Mon April 13, 2015
Goats and Soda

After Global Protests, Kenyan Court Sentences 3 Men Who Raped Teen

Originally published on Mon April 13, 2015 7:53 pm

In March, demonstrators in Nairobi demanded tougher punishment for assailants of women and girls.
Anadolu Agency Getty Images

At 16, Liz was beaten and repeatedly raped, then thrown unconscious into a pit latrine in Busia County, in Western Kenya. The local police doled out their own brand of "punishment": They ordered the assailants to cut the grass at the police station.

But after millions of people around the world petitioned for a stronger punishment, a trial began last year. And on Monday, three of her assailants were sentenced to 15 years in prison.

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8:01am

Sat April 4, 2015
Africa

Kenya's Security Problem With Al-Shabab Doesn't Stop At Borders

Originally published on Sat April 4, 2015 2:38 pm

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9:50am

Thu April 2, 2015
Africa

Al-Shabab Militants Cross Border To Storm University In Kenya

Originally published on Thu April 2, 2015 10:08 am

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5:38pm

Mon March 30, 2015
Goats and Soda

Why Are Chinese Artists Representing Kenya At The Venice Biennale?

Originally published on Fri April 17, 2015 12:57 am

In The Shame In Venice 2, Kenyan artist Michael Soi protests the makeup of his country's pavilion at the Biennale.
Courtesy of Michael Soi

There's something sketchy at this year's Venice Biennale — the international art exhibition sometimes dubbed the Olympics of the contemporary art world.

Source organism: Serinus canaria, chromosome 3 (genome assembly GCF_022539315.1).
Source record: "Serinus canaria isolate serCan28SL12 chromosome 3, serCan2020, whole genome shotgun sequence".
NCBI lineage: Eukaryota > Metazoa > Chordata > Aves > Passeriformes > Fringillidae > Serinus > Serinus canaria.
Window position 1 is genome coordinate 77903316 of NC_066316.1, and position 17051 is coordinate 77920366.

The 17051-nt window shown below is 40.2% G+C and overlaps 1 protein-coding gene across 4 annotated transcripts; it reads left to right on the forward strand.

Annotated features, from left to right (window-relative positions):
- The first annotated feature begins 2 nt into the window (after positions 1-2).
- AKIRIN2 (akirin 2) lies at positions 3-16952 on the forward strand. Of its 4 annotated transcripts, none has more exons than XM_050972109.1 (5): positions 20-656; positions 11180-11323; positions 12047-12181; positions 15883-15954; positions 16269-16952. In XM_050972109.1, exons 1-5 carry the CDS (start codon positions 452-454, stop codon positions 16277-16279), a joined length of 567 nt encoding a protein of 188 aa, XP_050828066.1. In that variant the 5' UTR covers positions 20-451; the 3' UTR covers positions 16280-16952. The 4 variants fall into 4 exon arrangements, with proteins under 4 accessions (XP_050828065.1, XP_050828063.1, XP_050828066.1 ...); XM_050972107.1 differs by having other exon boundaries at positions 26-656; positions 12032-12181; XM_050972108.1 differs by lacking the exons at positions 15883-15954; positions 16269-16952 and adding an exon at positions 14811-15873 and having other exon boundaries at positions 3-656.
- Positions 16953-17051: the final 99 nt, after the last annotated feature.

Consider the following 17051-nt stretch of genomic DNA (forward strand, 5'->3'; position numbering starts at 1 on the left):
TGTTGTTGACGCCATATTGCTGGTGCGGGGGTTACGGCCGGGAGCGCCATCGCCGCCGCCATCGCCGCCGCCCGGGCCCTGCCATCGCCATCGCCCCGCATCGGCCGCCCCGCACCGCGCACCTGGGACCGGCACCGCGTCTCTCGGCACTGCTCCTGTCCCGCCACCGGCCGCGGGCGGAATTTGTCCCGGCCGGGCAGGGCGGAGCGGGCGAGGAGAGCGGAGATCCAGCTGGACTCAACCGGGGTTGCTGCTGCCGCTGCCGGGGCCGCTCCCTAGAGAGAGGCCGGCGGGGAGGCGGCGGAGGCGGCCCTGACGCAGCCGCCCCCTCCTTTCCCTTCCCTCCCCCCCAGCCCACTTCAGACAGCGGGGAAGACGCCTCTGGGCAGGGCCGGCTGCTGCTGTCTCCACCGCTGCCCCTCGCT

When you come to the Kenyan pavilion, almost all of the artists will be ... Chinese.

The Biennale, one of the oldest and most important exhibitions of contemporary art in the world, takes place in Venice every two years. Thirty countries, including the U.S., have a permanent slot.

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3:50am

Thu March 26, 2015
Goats and Soda

Don't Torpedo The Dam, Full Speed Ahead For Ethiopia's Nile Project

Originally published on Thu March 26, 2015 10:06 am

The Grand Ethiopian Renaissance Dam is under construction near Assosa, Ethiopia. When it's completed, the dam will have be able to produce 6,000 megawatts of electricity, making it the biggest hydroelectric power station in Africa.
Elias Asmare AP

I once met a popular spoken word poet in Ethiopia who was asked by a government official to write a poem about the Grand Ethiopian Renaissance Dam. (He politely explained that he didn't do poetry about infrastructure.) But it's not surprising that Ethiopia would like to inscribe this dam into the Ethiopian epic.

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4:19am

Wed March 25, 2015
The Salt

Vanilla, Nutmeg Spice And Everything Nice On A Zanzibar Farm

Originally published on Wed May 6, 2015 3:39 pm

Vanilla is seemingly a prima donna spice because its pods have to be hand-pollinated and then boiled and dried in the direct sun for only one hour.
iStockphoto

Let's start with a spice quiz. One is a bean discovered in Mexico. One's a tree native to India. One's the seed of a fruit discovered in Indonesia.

Today vanilla, cinnamon and nutmeg can all be found in any spice farm in Zanzibar — the East African archipelago that was used as a spice plantation by the 18th century Omani Empire.